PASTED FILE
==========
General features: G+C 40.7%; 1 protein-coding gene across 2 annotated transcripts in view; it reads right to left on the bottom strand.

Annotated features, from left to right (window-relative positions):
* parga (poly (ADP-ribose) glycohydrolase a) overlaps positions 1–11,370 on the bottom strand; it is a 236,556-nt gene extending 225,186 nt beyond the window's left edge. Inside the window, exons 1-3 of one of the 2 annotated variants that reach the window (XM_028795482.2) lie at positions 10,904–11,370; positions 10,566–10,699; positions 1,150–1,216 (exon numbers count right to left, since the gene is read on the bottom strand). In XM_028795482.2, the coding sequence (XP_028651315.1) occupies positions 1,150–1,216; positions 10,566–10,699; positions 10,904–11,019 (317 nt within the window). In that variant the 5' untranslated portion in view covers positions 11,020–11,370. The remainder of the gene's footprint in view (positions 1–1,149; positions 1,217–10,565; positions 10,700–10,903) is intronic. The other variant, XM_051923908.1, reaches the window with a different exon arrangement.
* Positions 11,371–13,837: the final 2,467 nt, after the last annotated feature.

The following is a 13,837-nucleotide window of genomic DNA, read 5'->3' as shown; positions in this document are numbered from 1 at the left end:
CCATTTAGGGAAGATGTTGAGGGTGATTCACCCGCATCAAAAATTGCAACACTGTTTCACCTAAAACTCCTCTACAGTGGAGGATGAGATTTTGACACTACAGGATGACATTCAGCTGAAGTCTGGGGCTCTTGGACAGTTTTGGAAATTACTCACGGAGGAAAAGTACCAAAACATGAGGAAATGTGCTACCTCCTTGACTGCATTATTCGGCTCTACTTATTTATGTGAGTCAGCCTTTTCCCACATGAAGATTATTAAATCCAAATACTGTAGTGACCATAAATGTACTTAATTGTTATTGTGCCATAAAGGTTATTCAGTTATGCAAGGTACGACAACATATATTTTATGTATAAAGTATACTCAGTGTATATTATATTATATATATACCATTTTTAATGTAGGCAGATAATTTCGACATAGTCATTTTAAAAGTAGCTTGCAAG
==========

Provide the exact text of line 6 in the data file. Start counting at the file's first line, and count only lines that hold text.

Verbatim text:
CCATTTAGGGAAGATGTTGAGGGTGATTCACCCGCATCAAAAATTGCAACACTGTTTCACCTAAAACTCCTCTACAGTGGAGGATGAGATTTTGACACTACAGGATGACATTCAGCTGAAGTCTGGGGCTCTTGGACAGTTTTGGAAATTACTCACGGAGGAAAAGTACCAAAACATGAGGAAATGTGCTACCTCCTTGACTGCATTATTCGGCTCTACTTATTTATGTGAGTCAGCCTTTTCCCACATGAAGATTATTAAATCCAAATACTGTAGTGACCATAAATGTACTTAATTGTTATTGTGCCATAAAGGTTATTCAGTTATGCAAGGTACGACAACATATATTTTATGTATAAAGTATACTCAGTGTATATTATATTATATATATACCATTTTTAATGTAGGCAGATAATTTCGACATAGTCATTTTAAAAGTAGCTTGCAAG